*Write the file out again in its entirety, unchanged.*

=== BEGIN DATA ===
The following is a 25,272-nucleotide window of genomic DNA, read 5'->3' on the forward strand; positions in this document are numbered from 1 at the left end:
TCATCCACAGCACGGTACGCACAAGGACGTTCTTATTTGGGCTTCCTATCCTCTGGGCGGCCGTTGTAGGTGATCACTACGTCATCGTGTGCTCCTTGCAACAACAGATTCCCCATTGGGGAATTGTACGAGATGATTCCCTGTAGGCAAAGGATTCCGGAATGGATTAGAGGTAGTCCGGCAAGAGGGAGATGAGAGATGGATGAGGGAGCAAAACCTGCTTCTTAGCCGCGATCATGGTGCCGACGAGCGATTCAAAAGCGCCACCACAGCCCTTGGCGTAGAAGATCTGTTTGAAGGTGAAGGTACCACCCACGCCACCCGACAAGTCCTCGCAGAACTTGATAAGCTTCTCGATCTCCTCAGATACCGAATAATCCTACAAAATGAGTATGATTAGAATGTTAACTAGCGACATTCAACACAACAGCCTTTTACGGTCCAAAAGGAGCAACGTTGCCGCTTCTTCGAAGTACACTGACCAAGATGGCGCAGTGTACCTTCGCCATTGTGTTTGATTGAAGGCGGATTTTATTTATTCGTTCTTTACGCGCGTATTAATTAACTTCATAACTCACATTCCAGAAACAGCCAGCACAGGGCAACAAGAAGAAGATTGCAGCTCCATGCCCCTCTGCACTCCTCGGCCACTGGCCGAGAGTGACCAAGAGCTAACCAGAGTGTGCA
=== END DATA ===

The following is a 25,272-nucleotide window of genomic DNA, read 5'->3' on the forward strand; positions in this document are numbered from 1 at the left end:
TCATCCACAGCACGGTACGCACAAGGACGTTCTTATTTGGGCTTCCTATCCTCTGGGCGGCCGTTGTAGGTGATCACTACGTCATCGTGTGCTCCTTGCAACAACAGATTCCCCATTGGGGAATTGTACGAGATGATTCCCTGTAGGCAAAGGATTCCGGAATGGATTAGAGGTAGTCCGGCAAGAGGGAGATGAGAGATGGATGAGGGAGCAAAACCTGCTTCTTAGCCGCGATCATGGTGCCGACGAGCGATTCAAAAGCGCCACCACAGCCCTTGGCGTAGAAGATCTGTTTGAAGGTGAAGGTACCACCCACGCCACCCGACAAGTCCTCGCAGAACTTGATAAGCTTCTCGATCTCCTCAGATACCGAATAATCCTACAAAATGAGTATGATTAGAATGTTAACTAGCGACATTCAACACAACAGCCTTTTACGGTCCAAAAGGAGCAACGTTGCCGCTTCTTCGAAGTACACTGACCAAGATGGCGCAGTGTACCTTCGCCATTGTGTTTGATTGAAGGCGGATTTTATTTATTCGTTCTTTACGCGCGTATTAATTAACTTCATAACTCACATTCCAGAAACAGCCAGCACAGGGCAACAAGAAGAAGATTGCAGCTCCATGCCCCTCTGCACTCCTCGGCCACTGGCCGAGAGTGACCAAGAGCTAACCAGAGTGTGCA